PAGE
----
Women are having to deal with a shortage in hormone replacement therapy (HRT) supplies amid rising demand for such treatment.
What is HRT?
Hormone replacement therapy (HRT) is a treatment to relieve symptoms by replacing hormones that are at a lower level as women approach the menopause.
HRT can help relieve most menopausal symptoms, including hot flushes, night sweats, mood swings, vaginal dryness and reduced sex drive.
What is the current situation with supply?
The Royal Pharmaceutical Society (RPS) said prescriptions for HRT have more than doubled in England over the past five years, from 238,000 in January 2017 to almost 538,000 in December 2021.
The Department of Health (DH) said demand for HRT has dramatically risen, with a 38 per cent increase in the number of prescription items over the last seven years.
Why has demand soared?
The DH said there is greater awareness around the menopause and more confidence among GPs in prescribing HRT.
What is the knock-on effect of this higher demand?
Acute shortages have reportedly caused women to share prescriptions, with some said to be made suicidal by the debilitating menopause symptoms they suffer without the medication.
The DH said while most of the 70 HRT products available in the UK remain in good supply, a range of factors including an increase in demand has led to shortages of a limited number of products including Oestrogel.
What is the Government doing about it?
At the end of April, the Government announced that Vaccine Taskforce director general Madelaine McTernan had been appointed to spearhead a new HRT Supply Taskforce.
Her role will involve identifying ways to support the HRT supply chain and address shortages some women face on a limited number of products, the DH said.
Health Secretary Sajid Javid said Ms McTernan will ‘use her excellent skills and expertise to build on the success of the Vaccine Taskforce to bolster supply of vital medicines to women across the country’.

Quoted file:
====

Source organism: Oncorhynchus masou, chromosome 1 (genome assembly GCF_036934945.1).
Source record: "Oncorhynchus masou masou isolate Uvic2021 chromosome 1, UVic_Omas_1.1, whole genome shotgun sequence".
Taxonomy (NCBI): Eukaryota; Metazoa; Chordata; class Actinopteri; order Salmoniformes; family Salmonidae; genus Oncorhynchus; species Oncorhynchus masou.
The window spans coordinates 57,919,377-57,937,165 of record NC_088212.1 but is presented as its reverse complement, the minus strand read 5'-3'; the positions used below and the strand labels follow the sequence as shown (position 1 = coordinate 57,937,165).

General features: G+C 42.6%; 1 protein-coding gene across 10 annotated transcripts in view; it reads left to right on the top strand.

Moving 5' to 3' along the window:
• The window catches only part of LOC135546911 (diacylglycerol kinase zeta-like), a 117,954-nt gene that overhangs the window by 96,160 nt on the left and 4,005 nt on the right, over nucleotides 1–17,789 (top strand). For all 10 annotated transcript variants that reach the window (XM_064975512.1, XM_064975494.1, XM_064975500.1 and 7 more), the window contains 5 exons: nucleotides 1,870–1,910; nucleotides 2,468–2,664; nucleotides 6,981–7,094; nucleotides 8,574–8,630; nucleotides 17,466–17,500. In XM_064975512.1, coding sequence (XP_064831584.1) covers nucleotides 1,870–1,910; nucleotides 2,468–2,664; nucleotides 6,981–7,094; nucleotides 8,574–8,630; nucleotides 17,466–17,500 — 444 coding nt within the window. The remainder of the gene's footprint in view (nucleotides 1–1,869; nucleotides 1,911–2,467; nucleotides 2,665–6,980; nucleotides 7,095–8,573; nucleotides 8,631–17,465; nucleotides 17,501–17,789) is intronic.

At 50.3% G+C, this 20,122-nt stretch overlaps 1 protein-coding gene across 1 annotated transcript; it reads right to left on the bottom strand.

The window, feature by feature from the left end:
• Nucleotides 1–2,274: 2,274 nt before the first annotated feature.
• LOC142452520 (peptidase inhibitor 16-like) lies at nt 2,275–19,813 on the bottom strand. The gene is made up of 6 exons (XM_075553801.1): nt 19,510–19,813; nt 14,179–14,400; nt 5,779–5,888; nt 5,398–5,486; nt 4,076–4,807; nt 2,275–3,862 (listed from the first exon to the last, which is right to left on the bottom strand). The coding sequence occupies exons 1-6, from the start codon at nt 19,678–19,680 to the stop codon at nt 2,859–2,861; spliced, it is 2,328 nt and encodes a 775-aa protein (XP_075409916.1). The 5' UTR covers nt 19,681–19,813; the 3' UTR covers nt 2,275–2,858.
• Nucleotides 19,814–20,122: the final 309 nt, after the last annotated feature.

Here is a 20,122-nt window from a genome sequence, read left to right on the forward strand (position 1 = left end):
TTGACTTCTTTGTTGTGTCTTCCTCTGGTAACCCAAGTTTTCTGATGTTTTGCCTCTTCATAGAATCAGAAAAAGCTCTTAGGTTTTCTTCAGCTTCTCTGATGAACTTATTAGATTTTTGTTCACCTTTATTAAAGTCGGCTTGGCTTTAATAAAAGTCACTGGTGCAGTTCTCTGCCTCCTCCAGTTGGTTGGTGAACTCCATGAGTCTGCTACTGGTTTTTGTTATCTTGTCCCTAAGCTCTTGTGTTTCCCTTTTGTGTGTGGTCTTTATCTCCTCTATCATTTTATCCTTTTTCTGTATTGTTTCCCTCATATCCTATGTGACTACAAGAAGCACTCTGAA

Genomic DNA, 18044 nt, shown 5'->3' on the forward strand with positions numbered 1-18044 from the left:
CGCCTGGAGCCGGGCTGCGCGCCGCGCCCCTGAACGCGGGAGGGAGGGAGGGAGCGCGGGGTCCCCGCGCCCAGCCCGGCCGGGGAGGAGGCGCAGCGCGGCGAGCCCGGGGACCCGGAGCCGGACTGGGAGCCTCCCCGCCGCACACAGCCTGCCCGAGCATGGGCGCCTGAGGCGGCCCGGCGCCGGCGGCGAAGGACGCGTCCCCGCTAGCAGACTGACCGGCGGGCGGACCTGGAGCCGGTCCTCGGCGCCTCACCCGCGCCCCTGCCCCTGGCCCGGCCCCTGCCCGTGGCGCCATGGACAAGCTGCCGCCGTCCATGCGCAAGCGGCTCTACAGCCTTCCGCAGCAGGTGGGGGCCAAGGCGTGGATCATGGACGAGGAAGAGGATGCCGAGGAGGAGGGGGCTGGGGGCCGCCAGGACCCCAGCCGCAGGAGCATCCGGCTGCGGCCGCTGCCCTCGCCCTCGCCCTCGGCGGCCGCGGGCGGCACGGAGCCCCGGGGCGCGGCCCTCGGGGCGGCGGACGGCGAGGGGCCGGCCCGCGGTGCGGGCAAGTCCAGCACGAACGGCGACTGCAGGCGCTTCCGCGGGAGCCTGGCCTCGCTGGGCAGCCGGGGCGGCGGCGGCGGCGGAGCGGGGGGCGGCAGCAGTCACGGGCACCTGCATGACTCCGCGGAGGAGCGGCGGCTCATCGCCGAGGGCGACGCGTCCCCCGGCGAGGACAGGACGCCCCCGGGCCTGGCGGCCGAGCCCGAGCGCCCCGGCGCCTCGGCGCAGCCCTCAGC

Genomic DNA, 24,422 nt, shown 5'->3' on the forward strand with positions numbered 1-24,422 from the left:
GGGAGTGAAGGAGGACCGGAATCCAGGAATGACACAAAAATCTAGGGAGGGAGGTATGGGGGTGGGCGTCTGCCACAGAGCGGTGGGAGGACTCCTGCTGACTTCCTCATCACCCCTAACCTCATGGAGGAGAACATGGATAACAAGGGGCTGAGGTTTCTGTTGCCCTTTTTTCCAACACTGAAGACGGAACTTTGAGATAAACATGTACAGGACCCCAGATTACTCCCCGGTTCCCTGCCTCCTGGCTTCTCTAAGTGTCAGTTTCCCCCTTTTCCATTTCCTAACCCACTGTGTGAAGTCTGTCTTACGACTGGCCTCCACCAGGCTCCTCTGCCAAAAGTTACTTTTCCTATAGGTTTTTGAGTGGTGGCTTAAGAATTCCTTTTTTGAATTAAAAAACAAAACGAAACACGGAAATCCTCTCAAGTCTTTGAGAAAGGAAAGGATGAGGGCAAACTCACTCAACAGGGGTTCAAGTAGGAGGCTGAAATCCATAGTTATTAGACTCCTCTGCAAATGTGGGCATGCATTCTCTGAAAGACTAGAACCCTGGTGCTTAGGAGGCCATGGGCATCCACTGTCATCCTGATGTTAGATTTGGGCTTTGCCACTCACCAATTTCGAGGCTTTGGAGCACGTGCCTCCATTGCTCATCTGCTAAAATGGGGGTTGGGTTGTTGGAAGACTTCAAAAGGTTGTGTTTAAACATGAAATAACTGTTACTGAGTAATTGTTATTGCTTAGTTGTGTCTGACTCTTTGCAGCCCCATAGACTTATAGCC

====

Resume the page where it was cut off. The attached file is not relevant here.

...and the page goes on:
The DH also said it was issuing serious shortage protocols (SSPs) to limit the dispensing of three products in high demand to ensure women are able to access the HRT they need.
These are the Oestrogel pump-pack 750mcg/actuation gel, Ovestin 1mg cream, and Premique low dose 0.3mg/1.5mg modified release tablets.
The SSPs are set to expire on July 29 and are aimed at allowing community pharmacists to supply the three specified HRT products according to the protocol rather than the written prescription, without needing to seek authorisation from the prescriber.
The DH said this will ‘even out’ distribution of in-demand products such as Oestrogel.
What is the HRT taskforce responsible for?
The Government said the taskforce will engage with HRT suppliers to ensure there is a good understanding of supply constraints and what is being or can be done to address them in the short and long term.
It will also work with the NHS Business Services Authority to secure access to real-time HRT dispensing data in order to improve understanding of supply, demand and what is driving shortages.
The taskforce will also be expected to engage with professional bodies including the Royal College of GPs, Royal College of Obstetricians and Gynaecologists and the Pharmaceutical Services Negotiating Committee to support pharmacists and prescribers to ensure they respond appropriately to increased demand.
What about prescription charges?
The DH said it is taking action to increase access and reduce the cost of HRT by allowing women to pay a one-off charge equivalent to two single prescription charges, currently £18.70, for all their HRT prescriptions for a year.
Known as a prepayment certificate, it is intended to mean women can access HRT on a month-by-month basis, easing pressure on supply, while keeping the cost of HRT low. This system will be implemented from April 2023.
Is this soon enough?
Not according to the RPS, which described the timeline as ‘disappointing’.
Thorrun Govind, chair of the RPS in England, said: ‘Delaying this move will frustrate many who already pay for monthly HRT prescriptions and will further drive health inequalities already experienced by women across the country.’
She said HRT prescriptions are ‘essential’ but also ‘a financial drain during a cost-of-living crisis’ as she called for prescription charges for such treatment to be scrapped entirely in England.